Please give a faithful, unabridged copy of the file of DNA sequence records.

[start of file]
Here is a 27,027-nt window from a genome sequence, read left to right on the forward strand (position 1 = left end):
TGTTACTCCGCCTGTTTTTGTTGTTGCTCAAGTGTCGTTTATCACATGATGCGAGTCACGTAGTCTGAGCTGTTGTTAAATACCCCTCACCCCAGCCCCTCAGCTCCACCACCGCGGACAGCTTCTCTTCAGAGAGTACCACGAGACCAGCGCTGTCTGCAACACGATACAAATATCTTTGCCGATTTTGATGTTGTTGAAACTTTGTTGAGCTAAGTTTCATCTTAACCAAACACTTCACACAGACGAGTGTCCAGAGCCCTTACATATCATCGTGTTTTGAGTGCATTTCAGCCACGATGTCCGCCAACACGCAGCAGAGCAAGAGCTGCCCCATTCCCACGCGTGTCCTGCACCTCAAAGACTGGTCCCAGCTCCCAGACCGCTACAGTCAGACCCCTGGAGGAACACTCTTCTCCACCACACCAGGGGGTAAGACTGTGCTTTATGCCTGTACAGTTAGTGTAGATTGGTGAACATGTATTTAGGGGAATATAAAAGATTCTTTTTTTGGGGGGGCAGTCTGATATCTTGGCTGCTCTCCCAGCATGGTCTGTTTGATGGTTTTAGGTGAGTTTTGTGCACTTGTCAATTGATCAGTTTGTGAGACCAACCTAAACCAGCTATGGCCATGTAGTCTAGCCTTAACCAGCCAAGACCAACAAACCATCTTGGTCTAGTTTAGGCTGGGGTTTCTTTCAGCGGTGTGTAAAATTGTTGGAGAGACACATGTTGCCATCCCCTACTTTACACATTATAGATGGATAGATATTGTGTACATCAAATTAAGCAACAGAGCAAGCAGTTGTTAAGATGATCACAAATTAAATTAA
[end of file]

Here is a 27,027-nt window from a genome sequence, read left to right on the forward strand (position 1 = left end):
TGTTACTCCGCCTGTTTTTGTTGTTGCTCAAGTGTCGTTTATCACATGATGCGAGTCACGTAGTCTGAGCTGTTGTTAAATACCCCTCACCCCAGCCCCTCAGCTCCACCACCGCGGACAGCTTCTCTTCAGAGAGTACCACGAGACCAGCGCTGTCTGCAACACGATACAAATATCTTTGCCGATTTTGATGTTGTTGAAACTTTGTTGAGCTAAGTTTCATCTTAACCAAACACTTCACACAGACGAGTGTCCAGAGCCCTTACATATCATCGTGTTTTGAGTGCATTTCAGCCACGATGTCCGCCAACACGCAGCAGAGCAAGAGCTGCCCCATTCCCACGCGTGTCCTGCACCTCAAAGACTGGTCCCAGCTCCCAGACCGCTACAGTCAGACCCCTGGAGGAACACTCTTCTCCACCACACCAGGGGGTAAGACTGTGCTTTATGCCTGTACAGTTAGTGTAGATTGGTGAACATGTATTTAGGGGAATATAAAAGATTCTTTTTTTGGGGGGGCAGTCTGATATCTTGGCTGCTCTCCCAGCATGGTCTGTTTGATGGTTTTAGGTGAGTTTTGTGCACTTGTCAATTGATCAGTTTGTGAGACCAACCTAAACCAGCTATGGCCATGTAGTCTAGCCTTAACCAGCCAAGACCAACAAACCATCTTGGTCTAGTTTAGGCTGGGGTTTCTTTCAGCGGTGTGTAAAATTGTTGGAGAGACACATGTTGCCATCCCCTACTTTACACATTATAGATGGATAGATATTGTGTACATCAAATTAAGCAACAGAGCAAGCAGTTGTTAAGATGATCACAAATTAAATTAA